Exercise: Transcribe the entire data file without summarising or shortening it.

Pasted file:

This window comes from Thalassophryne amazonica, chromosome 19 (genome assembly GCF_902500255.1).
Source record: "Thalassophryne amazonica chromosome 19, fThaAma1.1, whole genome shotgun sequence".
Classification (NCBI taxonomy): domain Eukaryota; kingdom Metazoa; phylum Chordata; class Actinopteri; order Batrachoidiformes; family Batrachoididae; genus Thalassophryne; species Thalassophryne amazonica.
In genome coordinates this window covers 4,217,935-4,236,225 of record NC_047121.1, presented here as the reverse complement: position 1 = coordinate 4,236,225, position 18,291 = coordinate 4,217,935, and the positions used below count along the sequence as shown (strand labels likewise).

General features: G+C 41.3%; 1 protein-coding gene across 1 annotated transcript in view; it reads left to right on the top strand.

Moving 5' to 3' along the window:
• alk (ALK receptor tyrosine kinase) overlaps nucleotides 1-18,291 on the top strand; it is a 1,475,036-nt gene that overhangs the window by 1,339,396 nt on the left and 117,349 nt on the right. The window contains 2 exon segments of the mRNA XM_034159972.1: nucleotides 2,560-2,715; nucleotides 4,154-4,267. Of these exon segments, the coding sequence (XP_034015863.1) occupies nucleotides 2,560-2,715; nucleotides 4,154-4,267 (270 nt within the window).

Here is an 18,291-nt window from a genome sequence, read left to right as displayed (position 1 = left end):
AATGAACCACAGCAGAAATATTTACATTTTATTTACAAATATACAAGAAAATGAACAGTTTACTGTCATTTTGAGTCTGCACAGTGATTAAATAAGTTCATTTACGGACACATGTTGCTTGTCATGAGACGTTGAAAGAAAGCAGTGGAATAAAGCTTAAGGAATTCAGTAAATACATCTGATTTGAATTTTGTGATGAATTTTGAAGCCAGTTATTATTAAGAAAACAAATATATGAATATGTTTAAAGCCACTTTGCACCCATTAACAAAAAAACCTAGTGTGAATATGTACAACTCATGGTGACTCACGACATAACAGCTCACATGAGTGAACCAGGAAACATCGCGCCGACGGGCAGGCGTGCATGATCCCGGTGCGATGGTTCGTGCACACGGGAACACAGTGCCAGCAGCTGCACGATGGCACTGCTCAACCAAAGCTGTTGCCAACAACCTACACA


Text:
This window comes from Thalassophryne amazonica, chromosome 19 (genome assembly GCF_902500255.1).
Source record: "Thalassophryne amazonica chromosome 19, fThaAma1.1, whole genome shotgun sequence".
Classification (NCBI taxonomy): domain Eukaryota; kingdom Metazoa; phylum Chordata; class Actinopteri; order Batrachoidiformes; family Batrachoididae; genus Thalassophryne; species Thalassophryne amazonica.
In genome coordinates this window covers 4,217,935-4,236,225 of record NC_047121.1, presented here as the reverse complement: position 1 = coordinate 4,236,225, position 18,291 = coordinate 4,217,935, and the positions used below count along the sequence as shown (strand labels likewise).

General features: G+C 41.3%; 1 protein-coding gene across 1 annotated transcript in view; it reads left to right on the top strand.

Moving 5' to 3' along the window:
• alk (ALK receptor tyrosine kinase) overlaps nucleotides 1-18,291 on the top strand; it is a 1,475,036-nt gene that overhangs the window by 1,339,396 nt on the left and 117,349 nt on the right. The window contains 2 exon segments of the mRNA XM_034159972.1: nucleotides 2,560-2,715; nucleotides 4,154-4,267. Of these exon segments, the coding sequence (XP_034015863.1) occupies nucleotides 2,560-2,715; nucleotides 4,154-4,267 (270 nt within the window).

Here is an 18,291-nt window from a genome sequence, read left to right as displayed (position 1 = left end):
AATGAACCACAGCAGAAATATTTACATTTTATTTACAAATATACAAGAAAATGAACAGTTTACTGTCATTTTGAGTCTGCACAGTGATTAAATAAGTTCATTTACGGACACATGTTGCTTGTCATGAGACGTTGAAAGAAAGCAGTGGAATAAAGCTTAAGGAATTCAGTAAATACATCTGATTTGAATTTTGTGATGAATTTTGAAGCCAGTTATTATTAAGAAAACAAATATATGAATATGTTTAAAGCCACTTTGCACCCATTAACAAAAAAACCTAGTGTGAATATGTACAACTCATGGTGACTCACGACATAACAGCTCACATGAGTGAACCAGGAAACATCGCGCCGACGGGCAGGCGTGCATGATCCCGGTGCGATGGTTCGTGCACACGGGAACACAGTGCCAGCAGCTGCACGATGGCACTGCTCAACCAAAGCTGTTGCCAACAACCTACACA